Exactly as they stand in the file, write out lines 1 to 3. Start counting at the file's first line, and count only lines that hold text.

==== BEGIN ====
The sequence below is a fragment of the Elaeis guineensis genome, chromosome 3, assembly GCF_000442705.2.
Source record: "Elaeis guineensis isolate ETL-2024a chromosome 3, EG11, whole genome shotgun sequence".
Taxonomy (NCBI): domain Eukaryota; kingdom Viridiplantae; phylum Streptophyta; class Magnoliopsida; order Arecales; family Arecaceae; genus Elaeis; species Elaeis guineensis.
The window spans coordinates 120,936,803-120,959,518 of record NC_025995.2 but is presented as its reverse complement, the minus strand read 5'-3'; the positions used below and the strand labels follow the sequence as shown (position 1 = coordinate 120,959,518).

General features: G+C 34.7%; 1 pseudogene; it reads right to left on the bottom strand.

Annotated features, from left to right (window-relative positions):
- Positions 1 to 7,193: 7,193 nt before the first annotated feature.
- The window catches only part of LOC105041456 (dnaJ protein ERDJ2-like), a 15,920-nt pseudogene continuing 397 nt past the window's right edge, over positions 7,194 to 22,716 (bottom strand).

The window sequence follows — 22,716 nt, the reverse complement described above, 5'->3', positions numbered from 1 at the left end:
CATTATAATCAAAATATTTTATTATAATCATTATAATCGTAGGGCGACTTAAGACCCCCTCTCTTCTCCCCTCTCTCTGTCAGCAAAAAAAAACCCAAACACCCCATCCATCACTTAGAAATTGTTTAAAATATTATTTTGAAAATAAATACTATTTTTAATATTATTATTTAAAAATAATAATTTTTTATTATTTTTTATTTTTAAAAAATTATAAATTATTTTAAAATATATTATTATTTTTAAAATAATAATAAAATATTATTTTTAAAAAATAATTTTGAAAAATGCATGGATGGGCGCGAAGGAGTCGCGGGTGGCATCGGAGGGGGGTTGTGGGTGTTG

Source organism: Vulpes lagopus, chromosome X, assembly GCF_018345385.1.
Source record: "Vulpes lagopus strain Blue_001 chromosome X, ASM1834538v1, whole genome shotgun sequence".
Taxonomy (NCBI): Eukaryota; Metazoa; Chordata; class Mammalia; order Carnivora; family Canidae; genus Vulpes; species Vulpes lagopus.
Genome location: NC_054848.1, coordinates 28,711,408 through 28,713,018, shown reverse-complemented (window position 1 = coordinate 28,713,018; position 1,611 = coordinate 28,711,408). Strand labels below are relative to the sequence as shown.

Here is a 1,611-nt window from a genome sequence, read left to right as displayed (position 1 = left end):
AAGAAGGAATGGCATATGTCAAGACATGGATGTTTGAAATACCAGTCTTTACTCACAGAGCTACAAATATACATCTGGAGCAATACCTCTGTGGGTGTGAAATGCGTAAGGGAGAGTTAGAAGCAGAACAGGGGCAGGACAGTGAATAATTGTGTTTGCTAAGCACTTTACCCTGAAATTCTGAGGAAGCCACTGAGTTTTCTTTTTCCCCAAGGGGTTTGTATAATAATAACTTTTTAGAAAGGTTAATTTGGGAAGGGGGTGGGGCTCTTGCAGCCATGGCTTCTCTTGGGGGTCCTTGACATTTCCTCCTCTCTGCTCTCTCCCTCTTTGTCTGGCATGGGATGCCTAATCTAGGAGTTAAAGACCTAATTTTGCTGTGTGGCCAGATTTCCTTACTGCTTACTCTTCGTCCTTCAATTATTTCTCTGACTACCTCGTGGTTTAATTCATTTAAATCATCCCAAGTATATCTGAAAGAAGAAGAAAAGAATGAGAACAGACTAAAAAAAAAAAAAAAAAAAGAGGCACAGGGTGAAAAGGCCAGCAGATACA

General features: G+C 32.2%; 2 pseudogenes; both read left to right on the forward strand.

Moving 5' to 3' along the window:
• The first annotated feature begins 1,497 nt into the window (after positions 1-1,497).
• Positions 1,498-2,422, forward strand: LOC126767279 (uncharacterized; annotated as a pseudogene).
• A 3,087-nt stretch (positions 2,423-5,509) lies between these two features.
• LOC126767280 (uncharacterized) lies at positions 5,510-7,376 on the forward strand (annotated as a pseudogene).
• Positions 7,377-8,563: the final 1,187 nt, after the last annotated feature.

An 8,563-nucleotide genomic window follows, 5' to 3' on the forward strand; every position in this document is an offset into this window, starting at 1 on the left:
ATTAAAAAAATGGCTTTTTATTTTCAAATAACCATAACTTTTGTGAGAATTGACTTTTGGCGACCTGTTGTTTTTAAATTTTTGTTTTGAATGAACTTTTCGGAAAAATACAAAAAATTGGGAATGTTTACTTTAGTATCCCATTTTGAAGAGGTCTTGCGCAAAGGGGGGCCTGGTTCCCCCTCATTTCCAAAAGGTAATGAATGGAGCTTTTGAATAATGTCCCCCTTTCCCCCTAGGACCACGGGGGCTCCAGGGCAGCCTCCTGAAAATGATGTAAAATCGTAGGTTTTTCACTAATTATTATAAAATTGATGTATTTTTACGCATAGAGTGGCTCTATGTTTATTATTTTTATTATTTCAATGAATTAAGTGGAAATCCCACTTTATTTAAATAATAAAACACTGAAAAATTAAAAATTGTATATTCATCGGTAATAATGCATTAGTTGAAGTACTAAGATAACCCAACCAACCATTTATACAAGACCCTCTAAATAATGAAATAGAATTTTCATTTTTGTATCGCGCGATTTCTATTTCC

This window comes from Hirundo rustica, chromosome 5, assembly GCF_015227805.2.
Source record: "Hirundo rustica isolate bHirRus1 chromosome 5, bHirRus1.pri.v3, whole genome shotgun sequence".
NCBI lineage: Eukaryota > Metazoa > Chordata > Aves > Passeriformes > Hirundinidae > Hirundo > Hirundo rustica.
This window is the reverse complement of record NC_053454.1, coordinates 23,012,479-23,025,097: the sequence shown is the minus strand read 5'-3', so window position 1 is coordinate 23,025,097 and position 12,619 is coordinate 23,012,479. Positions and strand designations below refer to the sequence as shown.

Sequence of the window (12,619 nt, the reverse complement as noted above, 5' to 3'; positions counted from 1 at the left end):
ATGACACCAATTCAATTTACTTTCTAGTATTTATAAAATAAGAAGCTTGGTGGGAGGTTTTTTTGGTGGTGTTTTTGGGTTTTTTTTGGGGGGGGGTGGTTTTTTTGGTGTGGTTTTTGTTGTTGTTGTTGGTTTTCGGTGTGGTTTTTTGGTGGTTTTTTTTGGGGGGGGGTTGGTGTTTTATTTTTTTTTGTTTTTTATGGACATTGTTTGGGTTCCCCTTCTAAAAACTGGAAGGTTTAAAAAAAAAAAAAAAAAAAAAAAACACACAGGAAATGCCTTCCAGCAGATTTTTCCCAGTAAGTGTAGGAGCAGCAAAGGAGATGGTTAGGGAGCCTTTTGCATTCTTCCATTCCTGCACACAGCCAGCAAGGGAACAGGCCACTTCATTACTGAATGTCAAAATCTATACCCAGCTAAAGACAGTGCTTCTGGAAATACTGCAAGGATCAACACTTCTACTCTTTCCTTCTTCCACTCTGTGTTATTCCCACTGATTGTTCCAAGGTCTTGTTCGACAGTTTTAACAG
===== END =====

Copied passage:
The sequence below is a fragment of the Elaeis guineensis genome, chromosome 3, assembly GCF_000442705.2.
Source record: "Elaeis guineensis isolate ETL-2024a chromosome 3, EG11, whole genome shotgun sequence".
Taxonomy (NCBI): domain Eukaryota; kingdom Viridiplantae; phylum Streptophyta; class Magnoliopsida; order Arecales; family Arecaceae; genus Elaeis; species Elaeis guineensis.